Theories Of Extended Cognition

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I, and it seems a lot of philosophers do as well, have a great deal of trouble with getting a handle on what Cognition is. René Descartes states that the mind is ultimately the bit that thinks about thinking, his oft quoted “I think therefore I am” is a case in point. I also think that to have cognition one must also have intentionality, in that something must drive or exist in the conscious that supports the thoughts, beliefs, desires, hopes. This is what is missing from the aids to thought or mental states which is extended cognition.
The central tenets of extended cognition are that cognition extends out of the mind and body. This is taking cognition beyond just embodied cognition where the body also plays a part in cognition. Philosophers
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This fascination is due to computer systems becoming more integrated with our lives. Technological society is coming to the point where personal information assistance is becoming more and more evident.
But to argue the extended is part of cognition one must show that cognition is at least partly constituted in the extended. I will look at some of the articles dealing with this subject and show that what is presented in of itself has no intentionality. The trait of all living things is that they have some form of intentionality in their consciousness whether it be just intentionality of survival or intentionality of reproduction. External objects regardless of how long you wait, do not have this trait.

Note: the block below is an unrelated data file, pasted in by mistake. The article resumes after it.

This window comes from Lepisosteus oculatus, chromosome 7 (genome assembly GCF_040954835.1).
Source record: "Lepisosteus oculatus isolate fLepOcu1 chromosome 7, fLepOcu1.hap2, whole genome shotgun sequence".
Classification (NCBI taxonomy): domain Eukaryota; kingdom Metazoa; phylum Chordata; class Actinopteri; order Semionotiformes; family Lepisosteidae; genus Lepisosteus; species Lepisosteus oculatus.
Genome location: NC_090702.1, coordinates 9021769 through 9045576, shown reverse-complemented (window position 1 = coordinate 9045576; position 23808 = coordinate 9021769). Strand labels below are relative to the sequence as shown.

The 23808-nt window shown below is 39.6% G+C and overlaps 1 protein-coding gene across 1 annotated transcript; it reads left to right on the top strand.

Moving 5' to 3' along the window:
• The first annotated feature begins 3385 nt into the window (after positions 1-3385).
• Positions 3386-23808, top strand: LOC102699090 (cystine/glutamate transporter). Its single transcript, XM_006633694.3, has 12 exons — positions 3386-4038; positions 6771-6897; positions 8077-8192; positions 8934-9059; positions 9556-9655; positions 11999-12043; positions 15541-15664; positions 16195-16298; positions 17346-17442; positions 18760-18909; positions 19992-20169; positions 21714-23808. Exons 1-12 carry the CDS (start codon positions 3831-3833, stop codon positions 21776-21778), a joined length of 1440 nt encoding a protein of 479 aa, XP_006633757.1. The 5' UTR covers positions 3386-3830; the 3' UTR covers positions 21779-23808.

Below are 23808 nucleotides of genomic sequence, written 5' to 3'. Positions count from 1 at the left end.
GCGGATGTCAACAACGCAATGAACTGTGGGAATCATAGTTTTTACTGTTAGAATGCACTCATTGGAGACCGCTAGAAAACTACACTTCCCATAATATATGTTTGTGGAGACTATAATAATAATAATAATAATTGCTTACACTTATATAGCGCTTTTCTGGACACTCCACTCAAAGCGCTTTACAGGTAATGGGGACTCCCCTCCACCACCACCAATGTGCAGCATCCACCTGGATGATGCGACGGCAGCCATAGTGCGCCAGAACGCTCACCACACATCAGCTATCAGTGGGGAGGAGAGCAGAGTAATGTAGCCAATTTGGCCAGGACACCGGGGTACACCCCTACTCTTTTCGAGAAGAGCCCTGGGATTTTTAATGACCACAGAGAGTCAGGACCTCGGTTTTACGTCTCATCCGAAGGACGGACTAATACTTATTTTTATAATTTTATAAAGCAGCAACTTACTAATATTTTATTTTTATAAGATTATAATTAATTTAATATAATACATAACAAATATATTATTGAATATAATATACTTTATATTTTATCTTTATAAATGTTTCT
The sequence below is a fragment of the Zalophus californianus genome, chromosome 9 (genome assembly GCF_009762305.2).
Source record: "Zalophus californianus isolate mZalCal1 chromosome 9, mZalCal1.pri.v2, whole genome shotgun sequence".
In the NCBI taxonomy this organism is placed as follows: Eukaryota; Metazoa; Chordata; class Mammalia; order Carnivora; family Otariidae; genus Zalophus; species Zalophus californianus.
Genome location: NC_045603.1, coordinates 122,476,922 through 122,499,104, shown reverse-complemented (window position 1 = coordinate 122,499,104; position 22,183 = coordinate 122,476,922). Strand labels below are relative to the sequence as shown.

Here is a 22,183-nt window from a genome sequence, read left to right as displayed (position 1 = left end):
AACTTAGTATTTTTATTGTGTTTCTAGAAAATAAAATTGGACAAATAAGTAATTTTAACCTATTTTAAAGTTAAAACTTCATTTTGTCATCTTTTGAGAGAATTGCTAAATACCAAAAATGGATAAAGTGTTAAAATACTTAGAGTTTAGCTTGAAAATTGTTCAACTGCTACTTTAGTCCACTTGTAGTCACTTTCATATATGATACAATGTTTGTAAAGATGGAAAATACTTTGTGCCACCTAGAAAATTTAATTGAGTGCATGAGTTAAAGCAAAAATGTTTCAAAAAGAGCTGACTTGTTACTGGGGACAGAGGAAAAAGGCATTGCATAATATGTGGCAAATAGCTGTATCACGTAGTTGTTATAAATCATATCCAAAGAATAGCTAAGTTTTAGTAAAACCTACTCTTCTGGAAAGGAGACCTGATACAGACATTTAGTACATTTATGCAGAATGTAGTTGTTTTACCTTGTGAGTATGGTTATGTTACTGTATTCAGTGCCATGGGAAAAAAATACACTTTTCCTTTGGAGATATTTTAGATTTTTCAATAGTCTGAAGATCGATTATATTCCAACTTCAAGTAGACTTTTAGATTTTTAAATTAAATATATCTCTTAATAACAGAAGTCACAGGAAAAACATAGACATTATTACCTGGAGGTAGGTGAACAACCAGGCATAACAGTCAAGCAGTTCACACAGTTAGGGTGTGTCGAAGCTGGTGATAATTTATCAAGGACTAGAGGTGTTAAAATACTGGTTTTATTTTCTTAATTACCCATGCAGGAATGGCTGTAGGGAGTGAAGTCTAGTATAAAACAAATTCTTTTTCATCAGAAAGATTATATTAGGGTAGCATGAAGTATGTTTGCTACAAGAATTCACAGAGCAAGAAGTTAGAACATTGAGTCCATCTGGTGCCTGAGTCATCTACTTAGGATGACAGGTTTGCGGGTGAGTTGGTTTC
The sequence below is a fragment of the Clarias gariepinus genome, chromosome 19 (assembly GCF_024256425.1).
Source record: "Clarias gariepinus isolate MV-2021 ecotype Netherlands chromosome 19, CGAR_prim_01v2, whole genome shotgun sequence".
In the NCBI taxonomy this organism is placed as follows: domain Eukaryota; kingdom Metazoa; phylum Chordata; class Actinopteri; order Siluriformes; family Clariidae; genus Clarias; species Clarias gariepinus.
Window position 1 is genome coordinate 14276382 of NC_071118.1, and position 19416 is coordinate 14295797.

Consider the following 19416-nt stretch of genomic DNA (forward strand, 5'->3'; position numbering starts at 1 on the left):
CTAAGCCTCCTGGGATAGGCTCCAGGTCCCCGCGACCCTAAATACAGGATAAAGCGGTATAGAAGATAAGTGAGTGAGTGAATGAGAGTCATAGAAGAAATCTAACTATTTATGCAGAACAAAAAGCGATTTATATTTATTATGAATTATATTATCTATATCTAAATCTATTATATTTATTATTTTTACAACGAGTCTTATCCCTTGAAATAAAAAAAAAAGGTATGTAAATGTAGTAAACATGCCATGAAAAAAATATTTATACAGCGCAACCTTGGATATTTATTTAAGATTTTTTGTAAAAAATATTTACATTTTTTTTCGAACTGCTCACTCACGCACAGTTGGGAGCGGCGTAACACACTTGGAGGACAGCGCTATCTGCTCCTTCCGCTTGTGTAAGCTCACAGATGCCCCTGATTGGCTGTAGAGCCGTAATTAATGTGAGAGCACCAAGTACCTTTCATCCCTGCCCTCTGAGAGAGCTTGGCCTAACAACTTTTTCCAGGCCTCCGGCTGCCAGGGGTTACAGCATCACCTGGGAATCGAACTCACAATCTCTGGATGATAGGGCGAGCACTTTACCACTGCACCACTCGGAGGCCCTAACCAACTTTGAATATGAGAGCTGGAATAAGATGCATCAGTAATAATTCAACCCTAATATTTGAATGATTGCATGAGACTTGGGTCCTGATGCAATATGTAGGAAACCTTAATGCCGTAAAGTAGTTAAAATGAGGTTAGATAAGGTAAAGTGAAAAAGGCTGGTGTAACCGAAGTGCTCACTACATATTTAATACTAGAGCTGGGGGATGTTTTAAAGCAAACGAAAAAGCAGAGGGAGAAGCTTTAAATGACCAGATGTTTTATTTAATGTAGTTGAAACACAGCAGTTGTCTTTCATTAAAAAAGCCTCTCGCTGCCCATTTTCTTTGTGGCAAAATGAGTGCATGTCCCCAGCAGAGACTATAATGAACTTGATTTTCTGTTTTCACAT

I will show that although I believe that consciousness exists only in our mental states, there has been much mental processing we have offloaded to external states, and discuss whether software agents are blurring the location of
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There are many things he sees that although casual are not constitutional. His example is the difference between beating the cake mixture compared to baking it. Both are casual but having a cake at the end requires baking as a constituent but not beating the mixture would end up with cake, perhaps lumpier. Also some facts like historical events may be casual (his example of the assignation of Archduke Ferdinand) compared to constitutional part of WW1 (the Austro-Hungarian army). He argues that it is the constituents of cognition that is the mental cognitive processing. So the pen and paper in the previous example are not constitutional parts of cognition, just a possible casual or an aid.
Clark responds with pen and paper we formulate more than what we can do with just our brains. Writing essays, ordering thoughts and handling abstract reasoning. From a folk philosophy view point this seems reasonable as for example I can’t even do the Sudoku without scribbling down the possible numbers. That it is not the paper doing the conscious thought is shown in Adams and Aizawa joke (paraphrased) “the pencil thinks it knows maths because it is coupled to a mathematician” which shows the

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